When people close to us—friends, family members, significant others—tell us about positive things that happened to them, these moments have the potential to make us feel significantly closer to one another—depending on how we respond. This activity offers tips for responding in a way that has been shown to nurture positive feelings on both sides of the relationship and to increase feelings of closeness and relationship satisfaction.
At least 5 minutes. Try to make time for this practice at least once per week.y.
How to Do It
Ask a friend, family member, colleague, romantic partner, or other acquaintance to tell you about a good thing that happened to him or her today. It does not matter what type of event or how important it was, as long as it was a positive thing that happened to him or her and he or she feels comfortable discussing it.
As they share, listen and try to respond in an “active-constructive” manner, meaning that you:
- Make good eye contact, showing that you are interested in and engaged in what they have to say.
- Express positive emotion by smiling, or even cheering (if appropriate!).
- Make enthusiastic comments—e.g., “That sounds great,” “You must be so excited,” or “Your hard work is definitely paying off.”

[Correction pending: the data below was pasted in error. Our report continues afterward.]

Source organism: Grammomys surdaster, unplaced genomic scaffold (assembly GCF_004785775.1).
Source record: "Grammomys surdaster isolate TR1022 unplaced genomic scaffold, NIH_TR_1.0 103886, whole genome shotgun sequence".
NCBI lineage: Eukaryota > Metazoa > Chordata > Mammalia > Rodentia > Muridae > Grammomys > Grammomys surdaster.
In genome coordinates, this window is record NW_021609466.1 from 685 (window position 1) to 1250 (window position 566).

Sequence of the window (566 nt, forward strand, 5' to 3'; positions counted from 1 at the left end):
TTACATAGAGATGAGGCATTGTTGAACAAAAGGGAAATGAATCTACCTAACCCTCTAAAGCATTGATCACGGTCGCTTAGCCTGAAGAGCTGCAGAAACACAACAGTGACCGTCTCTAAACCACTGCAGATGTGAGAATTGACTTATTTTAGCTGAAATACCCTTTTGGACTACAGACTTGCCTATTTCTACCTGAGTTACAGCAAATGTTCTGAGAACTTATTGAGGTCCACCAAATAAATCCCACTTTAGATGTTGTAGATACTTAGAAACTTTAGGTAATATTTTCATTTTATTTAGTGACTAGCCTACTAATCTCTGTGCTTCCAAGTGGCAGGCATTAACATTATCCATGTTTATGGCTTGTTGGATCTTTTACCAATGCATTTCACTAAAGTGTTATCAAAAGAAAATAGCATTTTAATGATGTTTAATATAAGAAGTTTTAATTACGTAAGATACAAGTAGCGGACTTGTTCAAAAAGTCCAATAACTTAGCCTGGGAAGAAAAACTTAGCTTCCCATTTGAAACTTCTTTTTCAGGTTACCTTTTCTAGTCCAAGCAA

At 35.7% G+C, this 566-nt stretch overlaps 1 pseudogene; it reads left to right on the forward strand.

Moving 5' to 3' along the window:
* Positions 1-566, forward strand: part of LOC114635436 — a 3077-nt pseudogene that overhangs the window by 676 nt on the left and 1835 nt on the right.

- Ask constructive questions to find out more about the positive aspects of the event. For example, if the person tells you about receiving recognition at work for a project he or she completed, you could ask for more details about the project, of what aspects of the project he or she feels especially proud, and how it felt to receive recognition for it.
- Comment on the positive implications and potential benefits of the event. For example, “I bet this means you have a better chance of getting a promotion this year.”
Many people, when they first hear about this exercise, worry that when they try to do it, their responses will sound phony or scripted. However, once they start, people report that it feels natural and easy to do.
One strategy is to pick a specific aspect of the event that resonates with you and begin by commenting on that: “You seem really happy about what your boss said—tell me more.” Or, “It must have been satisfying to do so well on something you worked so hard for.”
Gable, S. L., Gonzaga, G., & Strachman, A. (2006). Will you be there for me when things go right? Social Support for Positive Events. Journal of Personality and Social Psychology, 91, 904-917.
During a laboratory-based interaction, romantic partners who responded to each other’s news of positive events in the active-constructive style described above reported greater relationship well-being and were less likely to have broken up two months later.
The people close to us need our support when things go right, not just when they go wrong. Providing encouragement for another person’s positive event can not only increase the satisfaction they derive from that event, but it can also make them feel loved and cared about. Talking about a positive event together creates a shared positive experience that can enhance overall relationship satisfaction